Scott Miller

Scott MillerAs the director of Ohio University’s Consortium for Energy, Economics, and the Environment , Scott Miller connects faculty across the university, allowing them to work together and create ideas that affect policy here in Athens and across the country. Previously, Miller was a student in the environmental studies  program at the Voinovich School of Leadership and Public Affairs .

Miller began his academic career by earning a degree in secondary science education from Wright State University in 1986. After graduation, Miller taught science for three years at the Huber Heights City School District near Dayton, Ohio.

Miller eventually decided he wanted to earn a master’s degree in environmental studies; he chose Ohio University because of the flexibility of the program.

“I was looking for a program that would build upon the interdisciplinary nature of my undergraduate degree, because my interests were very broad and I didn’t like being channeled into a single discipline,” Miller said. “I liked the rural setting, and I liked the fact that you could design your own program because I knew exactly what I wanted to do. It was a good fit.”

After finishing his master’s degree, Miller obtained his first job as an Americorps VISTA volunteer with Rural Action in Athens, a group that focuses on community-based economic development. He worked on the Monday Creek Restoration Project , which focuses on cleaning up the acid drainage from abandoned coal mines seeping into local streams.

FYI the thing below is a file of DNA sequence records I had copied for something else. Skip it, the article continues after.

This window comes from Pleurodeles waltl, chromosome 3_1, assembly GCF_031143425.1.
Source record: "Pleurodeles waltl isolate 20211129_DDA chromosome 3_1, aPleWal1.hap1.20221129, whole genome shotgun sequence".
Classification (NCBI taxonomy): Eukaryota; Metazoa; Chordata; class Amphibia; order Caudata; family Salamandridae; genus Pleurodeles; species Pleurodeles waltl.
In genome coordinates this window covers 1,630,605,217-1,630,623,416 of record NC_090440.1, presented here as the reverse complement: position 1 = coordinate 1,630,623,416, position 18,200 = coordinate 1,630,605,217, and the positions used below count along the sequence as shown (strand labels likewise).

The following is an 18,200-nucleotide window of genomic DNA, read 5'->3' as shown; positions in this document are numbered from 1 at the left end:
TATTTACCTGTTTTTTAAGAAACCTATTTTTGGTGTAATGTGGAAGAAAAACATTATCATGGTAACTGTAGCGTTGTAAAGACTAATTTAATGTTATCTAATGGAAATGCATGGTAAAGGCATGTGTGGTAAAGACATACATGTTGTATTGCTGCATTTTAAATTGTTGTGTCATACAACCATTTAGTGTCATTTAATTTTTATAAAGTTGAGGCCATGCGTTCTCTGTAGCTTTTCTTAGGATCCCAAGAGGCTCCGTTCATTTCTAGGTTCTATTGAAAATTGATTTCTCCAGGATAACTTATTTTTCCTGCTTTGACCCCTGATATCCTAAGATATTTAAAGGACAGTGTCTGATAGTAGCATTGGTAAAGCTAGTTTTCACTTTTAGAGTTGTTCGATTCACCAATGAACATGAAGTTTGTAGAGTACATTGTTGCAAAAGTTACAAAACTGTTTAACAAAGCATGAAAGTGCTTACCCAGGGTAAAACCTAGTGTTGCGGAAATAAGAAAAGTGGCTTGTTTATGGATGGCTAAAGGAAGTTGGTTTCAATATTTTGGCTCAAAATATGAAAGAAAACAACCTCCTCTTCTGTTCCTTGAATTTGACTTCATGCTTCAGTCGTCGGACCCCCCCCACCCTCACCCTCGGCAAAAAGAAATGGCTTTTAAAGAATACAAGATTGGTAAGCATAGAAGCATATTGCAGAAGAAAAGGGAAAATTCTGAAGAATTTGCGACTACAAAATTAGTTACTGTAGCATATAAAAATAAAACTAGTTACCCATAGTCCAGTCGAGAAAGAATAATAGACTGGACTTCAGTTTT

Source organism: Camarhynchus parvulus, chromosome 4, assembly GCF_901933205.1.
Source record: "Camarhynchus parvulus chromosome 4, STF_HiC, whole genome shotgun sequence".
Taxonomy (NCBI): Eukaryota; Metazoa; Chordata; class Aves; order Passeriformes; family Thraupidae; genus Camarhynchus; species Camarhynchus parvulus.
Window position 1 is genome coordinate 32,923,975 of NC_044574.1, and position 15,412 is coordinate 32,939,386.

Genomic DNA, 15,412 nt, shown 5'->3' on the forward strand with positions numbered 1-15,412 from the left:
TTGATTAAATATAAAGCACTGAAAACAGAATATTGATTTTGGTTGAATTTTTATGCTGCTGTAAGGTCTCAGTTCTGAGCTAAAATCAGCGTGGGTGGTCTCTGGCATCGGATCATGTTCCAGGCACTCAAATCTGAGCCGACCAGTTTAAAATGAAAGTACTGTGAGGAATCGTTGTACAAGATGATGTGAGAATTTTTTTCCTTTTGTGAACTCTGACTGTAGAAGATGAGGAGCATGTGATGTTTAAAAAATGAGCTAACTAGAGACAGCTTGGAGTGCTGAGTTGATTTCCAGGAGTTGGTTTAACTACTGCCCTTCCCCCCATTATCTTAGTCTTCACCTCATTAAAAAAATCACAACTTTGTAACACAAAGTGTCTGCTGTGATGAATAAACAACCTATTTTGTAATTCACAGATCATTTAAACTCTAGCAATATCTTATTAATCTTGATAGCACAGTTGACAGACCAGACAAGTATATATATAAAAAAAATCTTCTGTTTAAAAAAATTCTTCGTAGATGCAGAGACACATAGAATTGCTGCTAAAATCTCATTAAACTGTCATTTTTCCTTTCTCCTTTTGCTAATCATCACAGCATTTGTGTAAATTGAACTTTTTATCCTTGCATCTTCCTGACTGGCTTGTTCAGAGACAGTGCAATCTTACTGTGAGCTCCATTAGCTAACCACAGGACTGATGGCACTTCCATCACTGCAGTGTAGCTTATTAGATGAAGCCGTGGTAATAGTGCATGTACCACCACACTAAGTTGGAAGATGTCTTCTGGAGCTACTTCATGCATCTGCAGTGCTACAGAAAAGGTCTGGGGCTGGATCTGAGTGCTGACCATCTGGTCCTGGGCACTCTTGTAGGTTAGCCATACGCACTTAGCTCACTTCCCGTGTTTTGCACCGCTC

“I’m really proud to say that early work we did back then is leading now to miles and miles of clean streams,” Miller said.

After his time with Americorps, Miller was hired by what would become the Voinovich School to continue work with local watershed groups and build up the environmental program at the school. In 2006, the Voinovich School partnered with the Russ College of Engineering and the College of Arts and Sciences , to create the Consortium for Energy, Economics and the Environment.

“It’s designed to pull all these people across campus together to focus on those thorny interests that don’t reside in just one discipline,” Miller said. “CE3 gives them a platform to meet and work together.”

Miller supervises eight to 10 people at the Voinovich School, and spends time building and fostering relationships with the College of Arts and Sciences and the Russ College. In addition, he develops relationships with other academic units, such as the Scripps College of Communications , and the College of Health Sciences and Professions .

Off campus, Miller is involved in policy discussions around the country.

“I wear lots of different hats, focusing some of my time on Columbus — and to a lesser degree  Washington, D.C. — trying to figure out how Ohio University can be part of the policy dialogue,” Miller said. “

Miller hopes to continue and to refine the CE3 model. He is working to create a more sustainable business model to continue the program, and emphasizes the need to continue strengthening relationships with the environmental etudies program as well as other programs on campus.

It is easy for Miller to think of his two favorite parts of his job as director of CE3: the variety of duties and the ability to work with students.

“Every day is a new challenge, a new project. We get to work with a lot of different stakeholders, from academia, to the private sector, to the nonprofit sector, to the government sector,” Miller said. “It is interesting to work with really engaged students who are able to think critically and come with their own built in enthusiasm. It’s a really fun job.”

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